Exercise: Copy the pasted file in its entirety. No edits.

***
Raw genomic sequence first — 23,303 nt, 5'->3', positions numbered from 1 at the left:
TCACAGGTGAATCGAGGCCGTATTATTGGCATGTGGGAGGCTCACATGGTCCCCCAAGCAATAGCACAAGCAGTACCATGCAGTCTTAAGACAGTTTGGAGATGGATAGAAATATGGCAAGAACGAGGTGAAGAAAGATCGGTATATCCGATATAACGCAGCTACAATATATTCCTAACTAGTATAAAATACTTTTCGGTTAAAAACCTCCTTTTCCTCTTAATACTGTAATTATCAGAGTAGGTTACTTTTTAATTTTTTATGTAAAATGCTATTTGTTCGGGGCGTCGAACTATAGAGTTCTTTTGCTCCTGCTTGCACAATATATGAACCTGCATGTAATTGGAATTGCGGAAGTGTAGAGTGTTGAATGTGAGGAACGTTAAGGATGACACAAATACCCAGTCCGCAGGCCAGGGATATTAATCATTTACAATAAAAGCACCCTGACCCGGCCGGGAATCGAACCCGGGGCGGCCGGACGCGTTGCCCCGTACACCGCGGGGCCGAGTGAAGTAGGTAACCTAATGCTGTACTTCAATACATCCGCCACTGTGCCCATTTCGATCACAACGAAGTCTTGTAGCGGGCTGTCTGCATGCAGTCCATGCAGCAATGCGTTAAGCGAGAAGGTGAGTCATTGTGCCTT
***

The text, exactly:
Raw genomic sequence first — 23,303 nt, 5'->3', positions numbered from 1 at the left:
TCACAGGTGAATCGAGGCCGTATTATTGGCATGTGGGAGGCTCACATGGTCCCCCAAGCAATAGCACAAGCAGTACCATGCAGTCTTAAGACAGTTTGGAGATGGATAGAAATATGGCAAGAACGAGGTGAAGAAAGATCGGTATATCCGATATAACGCAGCTACAATATATTCCTAACTAGTATAAAATACTTTTCGGTTAAAAACCTCCTTTTCCTCTTAATACTGTAATTATCAGAGTAGGTTACTTTTTAATTTTTTATGTAAAATGCTATTTGTTCGGGGCGTCGAACTATAGAGTTCTTTTGCTCCTGCTTGCACAATATATGAACCTGCATGTAATTGGAATTGCGGAAGTGTAGAGTGTTGAATGTGAGGAACGTTAAGGATGACACAAATACCCAGTCCGCAGGCCAGGGATATTAATCATTTACAATAAAAGCACCCTGACCCGGCCGGGAATCGAACCCGGGGCGGCCGGACGCGTTGCCCCGTACACCGCGGGGCCGAGTGAAGTAGGTAACCTAATGCTGTACTTCAATACATCCGCCACTGTGCCCATTTCGATCACAACGAAGTCTTGTAGCGGGCTGTCTGCATGCAGTCCATGCAGCAATGCGTTAAGCGAGAAGGTGAGTCATTGTGCCTT